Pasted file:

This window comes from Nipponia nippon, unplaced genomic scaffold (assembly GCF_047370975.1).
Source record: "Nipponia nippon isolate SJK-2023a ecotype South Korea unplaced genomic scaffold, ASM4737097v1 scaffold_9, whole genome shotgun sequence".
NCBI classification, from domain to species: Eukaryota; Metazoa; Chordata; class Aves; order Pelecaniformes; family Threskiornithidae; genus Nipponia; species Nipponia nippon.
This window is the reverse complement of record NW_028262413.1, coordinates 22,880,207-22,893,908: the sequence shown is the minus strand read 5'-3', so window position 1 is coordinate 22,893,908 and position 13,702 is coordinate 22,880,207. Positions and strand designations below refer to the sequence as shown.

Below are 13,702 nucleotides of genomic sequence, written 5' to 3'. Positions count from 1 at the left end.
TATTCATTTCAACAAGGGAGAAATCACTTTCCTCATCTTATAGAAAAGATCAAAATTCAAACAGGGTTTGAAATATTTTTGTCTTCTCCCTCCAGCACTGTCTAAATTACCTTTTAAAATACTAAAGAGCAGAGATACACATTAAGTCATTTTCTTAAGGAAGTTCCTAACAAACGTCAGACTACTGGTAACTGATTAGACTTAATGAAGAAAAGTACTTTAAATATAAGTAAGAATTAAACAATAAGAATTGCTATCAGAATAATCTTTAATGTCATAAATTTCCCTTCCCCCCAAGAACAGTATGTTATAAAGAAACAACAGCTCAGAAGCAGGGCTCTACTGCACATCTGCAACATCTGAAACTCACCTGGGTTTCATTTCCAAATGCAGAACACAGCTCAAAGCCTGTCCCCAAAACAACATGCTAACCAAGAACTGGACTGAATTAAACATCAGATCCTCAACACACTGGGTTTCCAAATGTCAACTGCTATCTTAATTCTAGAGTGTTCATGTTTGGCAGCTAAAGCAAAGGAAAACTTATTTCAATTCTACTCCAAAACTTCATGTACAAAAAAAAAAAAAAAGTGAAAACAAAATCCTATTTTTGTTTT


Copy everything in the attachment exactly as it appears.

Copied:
This window comes from Nipponia nippon, unplaced genomic scaffold (assembly GCF_047370975.1).
Source record: "Nipponia nippon isolate SJK-2023a ecotype South Korea unplaced genomic scaffold, ASM4737097v1 scaffold_9, whole genome shotgun sequence".
NCBI classification, from domain to species: Eukaryota; Metazoa; Chordata; class Aves; order Pelecaniformes; family Threskiornithidae; genus Nipponia; species Nipponia nippon.
This window is the reverse complement of record NW_028262413.1, coordinates 22,880,207-22,893,908: the sequence shown is the minus strand read 5'-3', so window position 1 is coordinate 22,893,908 and position 13,702 is coordinate 22,880,207. Positions and strand designations below refer to the sequence as shown.

Below are 13,702 nucleotides of genomic sequence, written 5' to 3'. Positions count from 1 at the left end.
TATTCATTTCAACAAGGGAGAAATCACTTTCCTCATCTTATAGAAAAGATCAAAATTCAAACAGGGTTTGAAATATTTTTGTCTTCTCCCTCCAGCACTGTCTAAATTACCTTTTAAAATACTAAAGAGCAGAGATACACATTAAGTCATTTTCTTAAGGAAGTTCCTAACAAACGTCAGACTACTGGTAACTGATTAGACTTAATGAAGAAAAGTACTTTAAATATAAGTAAGAATTAAACAATAAGAATTGCTATCAGAATAATCTTTAATGTCATAAATTTCCCTTCCCCCCAAGAACAGTATGTTATAAAGAAACAACAGCTCAGAAGCAGGGCTCTACTGCACATCTGCAACATCTGAAACTCACCTGGGTTTCATTTCCAAATGCAGAACACAGCTCAAAGCCTGTCCCCAAAACAACATGCTAACCAAGAACTGGACTGAATTAAACATCAGATCCTCAACACACTGGGTTTCCAAATGTCAACTGCTATCTTAATTCTAGAGTGTTCATGTTTGGCAGCTAAAGCAAAGGAAAACTTATTTCAATTCTACTCCAAAACTTCATGTACAAAAAAAAAAAAAAAGTGAAAACAAAATCCTATTTTTGTTTT